Small business owners have a lot on their plates. Offering a 401(k) plan to employees is just one of many things they must consider doing when attempting to attract and retain talent. But many companies have employees of all ages, investment knowledge and risk tolerance. How to make the best choice for all? I believe offering a self-directed brokerage investment option in your 401(k) plan can keep your savvy employees happy without confusing your less experienced people.
Two Kinds of Investors - The Many and the Few
Most employee-investors are not investment savvy. They run away from choice and seek advice from someone they trust. They want clear, straightforward choices - investing is new and difficult. As I have posted previously, there is a strong preference for preset asset allocations. These employee-investors represent the vast majority of plan participants. In a bow to the new NASCAR season, they are the pack, racing close together and drafting.
My personal investing takes a different tact. As a University of Chicago MBA, I instinctively favor more information and more choice. I love processing information and making my own decisions. I want unlimited freedom to choose my own investments. I am not risk averse, and I want to chase returns. Alas, in the 401(k) universe I am that most disruptive of beings - an outlier.
How does a small business owner accommodate both kinds of employee-investors?
Meet “Acme Endodontics”
At Employee Fiduciary, many of our clients choose the option of self-directed brokerage with their 401k plan. We frequently see this, so I can share with you a high level example of how and why it works so well.
Acme Endodontics is a small, professional services firm employing about 20 people. Acme’s employees, by and large, are fairly young. For many, this is their first or second job. While they’re extremely talented at what they do, they’re not necessarily financially savvy. In fact, even though they know they need to plan for retirement, they’re a bit nervous to invest. The majority of Acme’s employees aren’t likely to use self-directed brokerage services yet, or maybe ever.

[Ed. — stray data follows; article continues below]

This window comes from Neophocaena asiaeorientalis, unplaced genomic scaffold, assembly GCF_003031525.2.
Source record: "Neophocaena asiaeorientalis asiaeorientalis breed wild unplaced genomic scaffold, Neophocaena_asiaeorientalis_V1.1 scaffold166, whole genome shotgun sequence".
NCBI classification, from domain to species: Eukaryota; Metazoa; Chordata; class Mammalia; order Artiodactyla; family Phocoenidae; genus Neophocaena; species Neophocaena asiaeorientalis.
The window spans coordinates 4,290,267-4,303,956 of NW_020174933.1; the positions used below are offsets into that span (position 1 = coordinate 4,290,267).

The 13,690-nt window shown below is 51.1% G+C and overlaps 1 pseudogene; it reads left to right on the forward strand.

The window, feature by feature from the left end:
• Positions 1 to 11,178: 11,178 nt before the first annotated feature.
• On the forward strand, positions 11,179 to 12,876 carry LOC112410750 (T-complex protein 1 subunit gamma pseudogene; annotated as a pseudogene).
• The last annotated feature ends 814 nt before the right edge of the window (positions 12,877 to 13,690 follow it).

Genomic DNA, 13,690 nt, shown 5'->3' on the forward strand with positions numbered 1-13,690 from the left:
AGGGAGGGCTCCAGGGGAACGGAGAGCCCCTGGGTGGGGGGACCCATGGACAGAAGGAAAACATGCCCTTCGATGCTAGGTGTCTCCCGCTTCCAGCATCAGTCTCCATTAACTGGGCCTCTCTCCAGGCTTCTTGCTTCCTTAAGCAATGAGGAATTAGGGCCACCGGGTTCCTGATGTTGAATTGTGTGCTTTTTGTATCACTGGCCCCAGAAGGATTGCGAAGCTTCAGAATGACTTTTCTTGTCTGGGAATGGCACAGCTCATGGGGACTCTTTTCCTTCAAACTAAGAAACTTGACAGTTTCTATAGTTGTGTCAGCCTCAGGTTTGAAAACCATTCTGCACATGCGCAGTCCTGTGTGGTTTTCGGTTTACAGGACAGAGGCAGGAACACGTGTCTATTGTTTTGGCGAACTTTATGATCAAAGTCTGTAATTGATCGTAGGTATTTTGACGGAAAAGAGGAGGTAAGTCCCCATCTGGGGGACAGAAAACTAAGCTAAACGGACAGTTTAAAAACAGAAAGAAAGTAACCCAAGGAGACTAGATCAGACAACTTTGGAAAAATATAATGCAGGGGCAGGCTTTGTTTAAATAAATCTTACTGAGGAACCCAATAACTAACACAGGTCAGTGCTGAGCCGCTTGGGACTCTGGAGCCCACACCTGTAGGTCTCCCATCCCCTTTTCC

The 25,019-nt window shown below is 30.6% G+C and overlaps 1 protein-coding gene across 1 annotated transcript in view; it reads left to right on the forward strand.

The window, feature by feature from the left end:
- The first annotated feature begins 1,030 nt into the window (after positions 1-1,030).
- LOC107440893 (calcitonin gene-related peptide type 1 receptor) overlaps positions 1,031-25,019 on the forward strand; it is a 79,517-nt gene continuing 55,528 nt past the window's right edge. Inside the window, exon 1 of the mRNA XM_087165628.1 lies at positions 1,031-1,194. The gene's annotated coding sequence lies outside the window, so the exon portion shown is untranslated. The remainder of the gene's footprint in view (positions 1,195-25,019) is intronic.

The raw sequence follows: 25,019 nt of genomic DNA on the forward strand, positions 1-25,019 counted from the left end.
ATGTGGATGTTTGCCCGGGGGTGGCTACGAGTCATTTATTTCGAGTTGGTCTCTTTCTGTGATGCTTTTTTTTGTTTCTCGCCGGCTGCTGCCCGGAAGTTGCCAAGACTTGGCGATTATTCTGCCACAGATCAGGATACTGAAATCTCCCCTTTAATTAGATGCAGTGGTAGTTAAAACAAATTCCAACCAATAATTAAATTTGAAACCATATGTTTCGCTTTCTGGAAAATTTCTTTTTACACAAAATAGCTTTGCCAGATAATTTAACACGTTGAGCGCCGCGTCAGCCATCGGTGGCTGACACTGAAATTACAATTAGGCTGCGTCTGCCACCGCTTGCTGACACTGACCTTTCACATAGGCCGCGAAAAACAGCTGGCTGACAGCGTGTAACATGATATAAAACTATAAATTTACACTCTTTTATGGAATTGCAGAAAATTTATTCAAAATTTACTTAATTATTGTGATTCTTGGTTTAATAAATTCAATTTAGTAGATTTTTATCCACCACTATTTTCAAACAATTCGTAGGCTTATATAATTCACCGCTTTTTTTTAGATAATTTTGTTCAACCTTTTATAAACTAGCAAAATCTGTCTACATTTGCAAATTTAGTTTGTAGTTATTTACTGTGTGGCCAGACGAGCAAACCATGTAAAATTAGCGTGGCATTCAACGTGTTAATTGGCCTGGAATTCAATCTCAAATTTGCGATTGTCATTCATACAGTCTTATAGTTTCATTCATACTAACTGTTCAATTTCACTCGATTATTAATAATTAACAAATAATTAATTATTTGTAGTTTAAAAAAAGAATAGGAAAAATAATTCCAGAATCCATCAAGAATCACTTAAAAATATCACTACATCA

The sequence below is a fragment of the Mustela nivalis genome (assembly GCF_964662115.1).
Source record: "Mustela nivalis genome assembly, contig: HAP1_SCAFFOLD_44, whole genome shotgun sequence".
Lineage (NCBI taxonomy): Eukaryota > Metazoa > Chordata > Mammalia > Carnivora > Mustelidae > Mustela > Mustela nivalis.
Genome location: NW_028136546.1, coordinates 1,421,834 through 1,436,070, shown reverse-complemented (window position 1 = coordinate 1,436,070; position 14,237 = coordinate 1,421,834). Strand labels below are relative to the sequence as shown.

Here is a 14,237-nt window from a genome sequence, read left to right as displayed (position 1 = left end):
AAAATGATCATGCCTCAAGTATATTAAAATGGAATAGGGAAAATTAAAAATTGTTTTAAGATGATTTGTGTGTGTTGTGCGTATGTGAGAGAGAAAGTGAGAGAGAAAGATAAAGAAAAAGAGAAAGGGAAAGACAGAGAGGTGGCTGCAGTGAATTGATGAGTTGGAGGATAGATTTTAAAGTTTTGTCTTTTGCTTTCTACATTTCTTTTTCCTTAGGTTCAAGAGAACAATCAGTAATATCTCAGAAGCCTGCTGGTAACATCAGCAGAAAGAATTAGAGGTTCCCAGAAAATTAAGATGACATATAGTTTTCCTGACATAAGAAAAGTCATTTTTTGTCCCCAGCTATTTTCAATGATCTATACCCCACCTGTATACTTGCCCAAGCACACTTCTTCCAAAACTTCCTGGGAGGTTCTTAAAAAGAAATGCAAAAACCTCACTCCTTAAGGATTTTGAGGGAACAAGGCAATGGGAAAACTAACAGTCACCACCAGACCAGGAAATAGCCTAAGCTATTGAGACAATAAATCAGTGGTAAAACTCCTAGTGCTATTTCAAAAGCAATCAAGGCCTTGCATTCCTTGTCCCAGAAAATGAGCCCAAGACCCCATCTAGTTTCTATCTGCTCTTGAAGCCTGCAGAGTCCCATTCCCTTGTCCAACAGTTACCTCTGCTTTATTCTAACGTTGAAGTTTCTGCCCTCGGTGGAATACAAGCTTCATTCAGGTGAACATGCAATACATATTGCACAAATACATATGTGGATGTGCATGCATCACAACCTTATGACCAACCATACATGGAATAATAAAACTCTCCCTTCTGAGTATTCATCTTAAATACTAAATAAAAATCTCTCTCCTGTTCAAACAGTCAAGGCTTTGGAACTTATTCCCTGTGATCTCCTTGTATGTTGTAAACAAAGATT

But wait, there’s always an outlier. Acme has two employees who minored in finance during their university years. They subscribe to Kiplinger’s and watch CNBC – they want to try their hand at some active investing.
I’ve seen some employers try to make all employees happy by offering a plan with 80 (!) investment options. Confusion reigns!
A Better Solution
I think there is a much better solution. By offering both a core offering of carefully selected investments, together with an optional self-directed brokerage investment, each group can pursue investment strategies within the context of a plan that was built with all employees in mind. The many choose the core and the few outliers choose the self-directed account. Both are more fired up to participate in the plan.
I know I’m going to sound like a broken record, but, while this may not be a paradigm shift, or particularly outside the box, it is something you can wrap your head around to create a true win-win.
While you may not want to use five business cliches in a single sentence, let’s dialogue. Share your opinion in the comment box below!